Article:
The origins of plastics arguably began with organic materials such as bois durci (blood and wood dust compounded under heat and pressure), shellac (beetle excretions) and rubbery gutta percha and natural latex, but the first step towards a synthesizing of these materials began* in earnest with the Victorian Alexander Parkes in 1856 who melted cellulose fibres (wood, paper and often old soiled hospital rags) with nitric acid to create a gloopy material called cellulose nitrate. When compressed this would harden and could be sliced and worked much like a dense consistent wood.

The initial application of this material was for the replacement of ivory billiards balls which were suffering a shortage due the Victorian’s commitment to killing elephants (14,000 per year). Parkes won a competition to replace the balls with his new material branded first Parkesine which in fact was highly flammable causing various fires in billiards rooms around the empire. The material is highly unstable and is a challenge for conservators in the archives we visited. (One of my favourite visits during the project was to the Science Museum archives where absolutely EVERYTHING was covered in red hazard labels.)

The first workshop where Parkes experimented was in Hackney Wick, but then he moved to larger premises at 124 Homerton High street with his business partner Daniel Spill eventually renaming the factory ‘Ivoride Works’ where they successfully produced semi moulded items such as hair combs, prayer book covers and, later, white plastic shirt collars. The material underwent various changes to its recipe and rebranded as Xylonite (‘xylo’ Greek for wood) and also Ivoride among others. The business resided there until a large fire necessitated eventually moving production to Brantham and Walthamstow where it went on to make the world’s entire pingpong ball supply.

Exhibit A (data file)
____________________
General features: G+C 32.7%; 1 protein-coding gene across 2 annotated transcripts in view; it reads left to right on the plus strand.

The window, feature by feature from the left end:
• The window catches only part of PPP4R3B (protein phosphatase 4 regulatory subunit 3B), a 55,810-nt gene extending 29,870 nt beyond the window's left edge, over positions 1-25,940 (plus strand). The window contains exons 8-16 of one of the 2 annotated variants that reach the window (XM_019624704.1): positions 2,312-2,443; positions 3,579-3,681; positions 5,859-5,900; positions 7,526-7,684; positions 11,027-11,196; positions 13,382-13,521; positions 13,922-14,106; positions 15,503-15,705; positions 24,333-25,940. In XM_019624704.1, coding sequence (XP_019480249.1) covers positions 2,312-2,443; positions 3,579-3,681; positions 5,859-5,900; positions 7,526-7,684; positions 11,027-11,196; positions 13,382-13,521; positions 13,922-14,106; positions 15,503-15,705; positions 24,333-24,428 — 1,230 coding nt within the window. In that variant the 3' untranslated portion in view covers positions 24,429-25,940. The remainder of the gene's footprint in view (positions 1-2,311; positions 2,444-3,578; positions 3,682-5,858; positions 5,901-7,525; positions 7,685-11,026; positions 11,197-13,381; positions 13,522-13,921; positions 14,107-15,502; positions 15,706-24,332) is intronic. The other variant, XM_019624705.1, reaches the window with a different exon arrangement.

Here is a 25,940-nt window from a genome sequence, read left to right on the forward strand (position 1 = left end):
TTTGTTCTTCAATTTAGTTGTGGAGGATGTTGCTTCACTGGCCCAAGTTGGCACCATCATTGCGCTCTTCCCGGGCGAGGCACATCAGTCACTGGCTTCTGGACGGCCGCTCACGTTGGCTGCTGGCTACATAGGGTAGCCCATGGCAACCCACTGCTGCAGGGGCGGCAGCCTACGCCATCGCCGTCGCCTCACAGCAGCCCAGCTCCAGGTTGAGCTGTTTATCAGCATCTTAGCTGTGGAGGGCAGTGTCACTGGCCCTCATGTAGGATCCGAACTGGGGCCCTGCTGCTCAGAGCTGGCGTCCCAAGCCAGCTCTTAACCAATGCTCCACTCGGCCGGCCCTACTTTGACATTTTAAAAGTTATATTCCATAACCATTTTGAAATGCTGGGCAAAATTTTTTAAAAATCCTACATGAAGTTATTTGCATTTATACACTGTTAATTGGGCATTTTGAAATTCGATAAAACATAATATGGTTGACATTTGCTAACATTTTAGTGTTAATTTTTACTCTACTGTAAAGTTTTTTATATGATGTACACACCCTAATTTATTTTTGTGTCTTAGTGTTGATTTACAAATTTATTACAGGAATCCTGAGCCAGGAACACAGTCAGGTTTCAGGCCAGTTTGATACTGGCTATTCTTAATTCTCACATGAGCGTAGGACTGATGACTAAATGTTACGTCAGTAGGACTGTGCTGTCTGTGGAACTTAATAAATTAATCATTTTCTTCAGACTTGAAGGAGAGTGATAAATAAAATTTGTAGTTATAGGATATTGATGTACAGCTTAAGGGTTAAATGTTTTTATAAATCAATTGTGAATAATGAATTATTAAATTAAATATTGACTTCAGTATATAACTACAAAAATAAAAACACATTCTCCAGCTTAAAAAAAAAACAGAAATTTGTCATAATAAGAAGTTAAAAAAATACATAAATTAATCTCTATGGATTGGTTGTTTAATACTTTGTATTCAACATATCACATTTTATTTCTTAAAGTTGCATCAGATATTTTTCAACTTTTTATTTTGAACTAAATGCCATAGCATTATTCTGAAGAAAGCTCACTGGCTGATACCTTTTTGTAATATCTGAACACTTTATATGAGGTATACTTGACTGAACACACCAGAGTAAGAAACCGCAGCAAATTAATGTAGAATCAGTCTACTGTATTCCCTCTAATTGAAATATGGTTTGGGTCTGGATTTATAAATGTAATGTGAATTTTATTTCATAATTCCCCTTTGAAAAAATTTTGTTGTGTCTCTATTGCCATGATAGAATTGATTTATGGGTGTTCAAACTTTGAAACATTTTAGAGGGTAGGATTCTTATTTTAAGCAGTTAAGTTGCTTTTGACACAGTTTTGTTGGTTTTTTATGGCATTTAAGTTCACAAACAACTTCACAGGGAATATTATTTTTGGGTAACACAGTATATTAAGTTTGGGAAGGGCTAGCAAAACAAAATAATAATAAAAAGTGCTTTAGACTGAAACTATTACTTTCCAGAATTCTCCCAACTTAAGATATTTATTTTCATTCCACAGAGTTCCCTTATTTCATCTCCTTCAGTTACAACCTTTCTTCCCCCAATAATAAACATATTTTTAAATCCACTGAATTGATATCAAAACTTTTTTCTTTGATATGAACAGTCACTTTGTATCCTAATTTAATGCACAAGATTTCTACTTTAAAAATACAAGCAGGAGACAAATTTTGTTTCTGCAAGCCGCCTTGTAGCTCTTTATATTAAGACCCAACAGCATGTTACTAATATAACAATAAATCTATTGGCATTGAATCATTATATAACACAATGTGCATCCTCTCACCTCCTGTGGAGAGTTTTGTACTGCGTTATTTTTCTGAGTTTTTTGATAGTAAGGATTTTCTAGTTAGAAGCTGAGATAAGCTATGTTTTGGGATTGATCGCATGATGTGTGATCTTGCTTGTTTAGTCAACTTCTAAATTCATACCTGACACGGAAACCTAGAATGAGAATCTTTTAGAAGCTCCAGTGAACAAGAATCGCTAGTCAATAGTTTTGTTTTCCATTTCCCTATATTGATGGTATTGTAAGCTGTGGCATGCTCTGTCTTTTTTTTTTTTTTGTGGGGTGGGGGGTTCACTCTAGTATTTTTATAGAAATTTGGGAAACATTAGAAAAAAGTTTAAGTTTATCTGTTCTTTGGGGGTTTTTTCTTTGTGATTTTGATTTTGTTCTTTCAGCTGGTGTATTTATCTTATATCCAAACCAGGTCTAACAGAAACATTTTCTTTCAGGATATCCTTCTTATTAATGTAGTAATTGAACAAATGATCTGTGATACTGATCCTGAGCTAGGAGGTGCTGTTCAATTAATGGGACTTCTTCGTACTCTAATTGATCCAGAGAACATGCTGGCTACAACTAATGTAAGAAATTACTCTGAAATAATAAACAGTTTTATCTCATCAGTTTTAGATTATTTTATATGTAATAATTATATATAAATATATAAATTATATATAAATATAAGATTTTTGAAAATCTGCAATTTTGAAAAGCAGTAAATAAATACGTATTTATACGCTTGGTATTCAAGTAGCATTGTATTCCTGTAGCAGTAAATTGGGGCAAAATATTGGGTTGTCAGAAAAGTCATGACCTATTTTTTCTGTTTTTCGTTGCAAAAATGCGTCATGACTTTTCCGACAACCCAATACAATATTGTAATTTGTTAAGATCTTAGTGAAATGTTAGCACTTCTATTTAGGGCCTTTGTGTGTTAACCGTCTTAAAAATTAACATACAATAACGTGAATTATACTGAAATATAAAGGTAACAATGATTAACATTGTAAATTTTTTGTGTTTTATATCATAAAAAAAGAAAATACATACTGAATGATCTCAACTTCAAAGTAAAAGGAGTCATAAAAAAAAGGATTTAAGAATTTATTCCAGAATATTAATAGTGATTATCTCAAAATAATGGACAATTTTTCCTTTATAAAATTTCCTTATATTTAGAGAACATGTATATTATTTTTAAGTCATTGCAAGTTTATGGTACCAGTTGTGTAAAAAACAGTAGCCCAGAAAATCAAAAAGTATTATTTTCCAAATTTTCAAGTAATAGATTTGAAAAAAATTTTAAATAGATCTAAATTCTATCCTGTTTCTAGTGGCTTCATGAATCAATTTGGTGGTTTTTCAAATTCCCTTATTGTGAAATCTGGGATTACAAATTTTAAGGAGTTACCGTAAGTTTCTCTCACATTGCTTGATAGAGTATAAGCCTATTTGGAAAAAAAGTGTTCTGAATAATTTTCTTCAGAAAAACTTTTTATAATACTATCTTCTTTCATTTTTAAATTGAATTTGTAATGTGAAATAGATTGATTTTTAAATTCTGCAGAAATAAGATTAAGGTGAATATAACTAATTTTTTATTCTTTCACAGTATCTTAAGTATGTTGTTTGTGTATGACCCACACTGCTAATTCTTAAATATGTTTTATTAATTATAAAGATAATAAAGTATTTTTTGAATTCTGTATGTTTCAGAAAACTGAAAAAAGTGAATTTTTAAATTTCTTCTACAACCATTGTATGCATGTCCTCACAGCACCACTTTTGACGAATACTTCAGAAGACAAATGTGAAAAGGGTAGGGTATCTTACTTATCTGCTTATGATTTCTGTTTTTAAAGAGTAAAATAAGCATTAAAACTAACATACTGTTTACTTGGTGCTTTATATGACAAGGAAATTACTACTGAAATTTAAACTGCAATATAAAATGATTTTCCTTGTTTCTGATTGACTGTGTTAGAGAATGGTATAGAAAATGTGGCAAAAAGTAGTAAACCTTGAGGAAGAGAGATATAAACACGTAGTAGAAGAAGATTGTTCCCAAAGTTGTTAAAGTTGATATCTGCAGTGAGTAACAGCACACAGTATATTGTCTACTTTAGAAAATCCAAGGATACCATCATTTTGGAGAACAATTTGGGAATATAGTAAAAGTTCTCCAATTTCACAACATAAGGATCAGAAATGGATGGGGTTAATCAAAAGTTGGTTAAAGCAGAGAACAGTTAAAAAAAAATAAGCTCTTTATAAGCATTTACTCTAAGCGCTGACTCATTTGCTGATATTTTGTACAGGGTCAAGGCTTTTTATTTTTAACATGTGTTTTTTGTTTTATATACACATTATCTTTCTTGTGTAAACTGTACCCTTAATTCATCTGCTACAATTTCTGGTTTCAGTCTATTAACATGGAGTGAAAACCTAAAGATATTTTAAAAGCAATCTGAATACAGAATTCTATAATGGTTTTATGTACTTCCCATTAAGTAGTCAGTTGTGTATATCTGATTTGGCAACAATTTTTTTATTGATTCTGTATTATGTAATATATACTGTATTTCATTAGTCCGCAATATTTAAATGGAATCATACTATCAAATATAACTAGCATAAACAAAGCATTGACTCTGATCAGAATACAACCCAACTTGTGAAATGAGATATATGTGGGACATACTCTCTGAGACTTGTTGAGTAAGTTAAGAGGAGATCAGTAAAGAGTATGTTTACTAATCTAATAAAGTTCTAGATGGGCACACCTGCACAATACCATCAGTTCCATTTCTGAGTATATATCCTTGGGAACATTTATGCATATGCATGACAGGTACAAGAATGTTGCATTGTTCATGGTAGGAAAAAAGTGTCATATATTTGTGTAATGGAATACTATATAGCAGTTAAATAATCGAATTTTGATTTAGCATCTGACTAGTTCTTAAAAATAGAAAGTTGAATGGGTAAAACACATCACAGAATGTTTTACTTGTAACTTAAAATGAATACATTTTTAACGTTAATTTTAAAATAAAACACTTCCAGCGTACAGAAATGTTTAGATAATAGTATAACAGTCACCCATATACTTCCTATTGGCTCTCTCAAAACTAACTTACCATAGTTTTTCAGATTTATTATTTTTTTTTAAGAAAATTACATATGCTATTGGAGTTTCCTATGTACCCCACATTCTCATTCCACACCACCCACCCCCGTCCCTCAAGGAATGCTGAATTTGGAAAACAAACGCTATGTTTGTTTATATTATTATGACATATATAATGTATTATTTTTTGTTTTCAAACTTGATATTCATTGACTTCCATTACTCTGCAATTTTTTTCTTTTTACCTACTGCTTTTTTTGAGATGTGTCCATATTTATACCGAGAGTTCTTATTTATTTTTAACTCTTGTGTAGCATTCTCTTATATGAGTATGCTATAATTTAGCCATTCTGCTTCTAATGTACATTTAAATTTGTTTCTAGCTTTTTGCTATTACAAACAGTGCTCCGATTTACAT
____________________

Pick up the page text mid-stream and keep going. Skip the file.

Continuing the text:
It was during a trip the Museum of Design In Plastics (MoDIP) in Bournemouth that our research group uncovered the exact location of the factory in Homerton before the fire destroyed it, and I was mildly surprised to discover that it was, no less, the site of my own studio that I had just moved into. Some roads have been renamed, and the house numbering shifted, but 186 Homerton High street (the well known big white NHS building on the corner opposite the church) is where it all happened. This was pretty weird I have to say. 

Semi Synthetic

I had entered the residency with the intention of using my brightly coloured formcard material somehow. I have amassed large amounts of the clipped off injection moulding ‘sprues’ that I wanted to make some larger works with.

As I progressed through the research aspect of the residency, I became increasingly interested in the notion of a semi-synthetic material. A hybrid, sitting somewhere between the natural world and the man made. The pieces were also pre-injection moulding so although it was a new industrial material, it was still worked by hand, sitting the early pieces between factory made and craft worked.

I began working with hand carved wooden moulds / patterns, and later chainsawn moulds which then had a selection of ‘natural’ colours moulded into them. A series of large box cabinets clad with repeating ‘natural’ tablets emerged. One in bark colours, one in skin tones, and one in ‘fruit’, peachy, citrusy, raspberry. Later these took the form of dishes and bowls in mud colours, the wooden textures fanning around.